Since disturbances of function of the suprarenal glands are rare in infancy and early childhood, I am prompted to report a case seen recently. The clinical picture was clearcut, although pathologic proof was absent because of unexpected clinical improvement.
REPORT OF A CASE
History.—A girl, aged 6 months, was admitted to the Boston Dispensary on Dec. 2, 1930, with the chief complaint of blood in the stools on three occasions in the preceding two months.Nothing relevant was found in the family history. The mother and father were living and well; the mother was 19 years of age, and the father was 25. There had been no other pregnancies. The child had red hair, but there was no other known incidence of red hair in the family through either the maternal or the paternal grandparents. The child had been delivered at full term with low forceps. There was difficulty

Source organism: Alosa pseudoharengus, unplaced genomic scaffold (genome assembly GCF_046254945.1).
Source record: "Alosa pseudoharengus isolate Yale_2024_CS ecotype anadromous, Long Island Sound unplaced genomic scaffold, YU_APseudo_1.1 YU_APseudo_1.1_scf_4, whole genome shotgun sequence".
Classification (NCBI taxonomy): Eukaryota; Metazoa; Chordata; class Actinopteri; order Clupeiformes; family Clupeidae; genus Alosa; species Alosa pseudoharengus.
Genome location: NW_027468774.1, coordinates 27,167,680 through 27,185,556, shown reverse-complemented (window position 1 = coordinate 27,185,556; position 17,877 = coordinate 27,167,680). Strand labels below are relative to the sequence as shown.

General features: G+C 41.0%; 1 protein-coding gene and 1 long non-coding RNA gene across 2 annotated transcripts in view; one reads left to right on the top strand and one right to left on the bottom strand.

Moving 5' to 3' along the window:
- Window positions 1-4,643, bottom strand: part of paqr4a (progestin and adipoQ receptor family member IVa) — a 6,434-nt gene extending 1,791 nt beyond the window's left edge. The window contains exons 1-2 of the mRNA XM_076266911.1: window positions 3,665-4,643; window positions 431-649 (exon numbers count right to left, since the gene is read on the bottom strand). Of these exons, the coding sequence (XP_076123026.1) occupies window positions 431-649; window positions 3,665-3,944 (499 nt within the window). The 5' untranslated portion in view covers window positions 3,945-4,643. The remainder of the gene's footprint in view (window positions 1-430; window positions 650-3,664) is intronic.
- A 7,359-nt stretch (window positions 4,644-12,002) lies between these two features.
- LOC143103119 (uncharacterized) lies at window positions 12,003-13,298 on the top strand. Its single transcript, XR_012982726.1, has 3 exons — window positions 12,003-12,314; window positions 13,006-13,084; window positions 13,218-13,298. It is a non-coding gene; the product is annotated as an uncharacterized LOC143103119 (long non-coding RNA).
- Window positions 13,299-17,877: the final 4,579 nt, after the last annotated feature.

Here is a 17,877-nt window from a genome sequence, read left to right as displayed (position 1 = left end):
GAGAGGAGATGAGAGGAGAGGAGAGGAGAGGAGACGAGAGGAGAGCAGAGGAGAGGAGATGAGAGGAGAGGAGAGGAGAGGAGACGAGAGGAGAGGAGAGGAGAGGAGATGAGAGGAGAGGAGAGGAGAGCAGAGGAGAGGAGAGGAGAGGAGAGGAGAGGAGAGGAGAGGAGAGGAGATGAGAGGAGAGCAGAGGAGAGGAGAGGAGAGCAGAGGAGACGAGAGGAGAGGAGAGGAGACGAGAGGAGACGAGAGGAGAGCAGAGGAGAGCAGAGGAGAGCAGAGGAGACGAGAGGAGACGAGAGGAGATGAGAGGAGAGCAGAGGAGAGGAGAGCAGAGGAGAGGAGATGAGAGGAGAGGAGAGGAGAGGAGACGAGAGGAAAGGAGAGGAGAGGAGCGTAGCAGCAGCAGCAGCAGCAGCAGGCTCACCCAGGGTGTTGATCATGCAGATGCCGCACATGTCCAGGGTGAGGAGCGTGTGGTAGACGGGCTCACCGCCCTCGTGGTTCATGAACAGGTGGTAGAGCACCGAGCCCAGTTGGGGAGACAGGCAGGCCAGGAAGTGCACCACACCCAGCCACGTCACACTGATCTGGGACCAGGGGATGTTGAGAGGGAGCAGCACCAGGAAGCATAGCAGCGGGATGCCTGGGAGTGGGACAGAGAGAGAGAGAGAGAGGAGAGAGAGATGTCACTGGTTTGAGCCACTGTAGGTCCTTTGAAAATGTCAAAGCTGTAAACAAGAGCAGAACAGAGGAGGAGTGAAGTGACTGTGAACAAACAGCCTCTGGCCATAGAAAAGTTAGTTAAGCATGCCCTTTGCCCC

FREEDMAN HJ. DISTURBANCES OF FUNCTION OF THE SUPRARENAL GLANDS IN CHILDREN. Am J Dis Child. 1932;44(6):1285-1292. doi:10.1001/archpedi.1932.01950130135011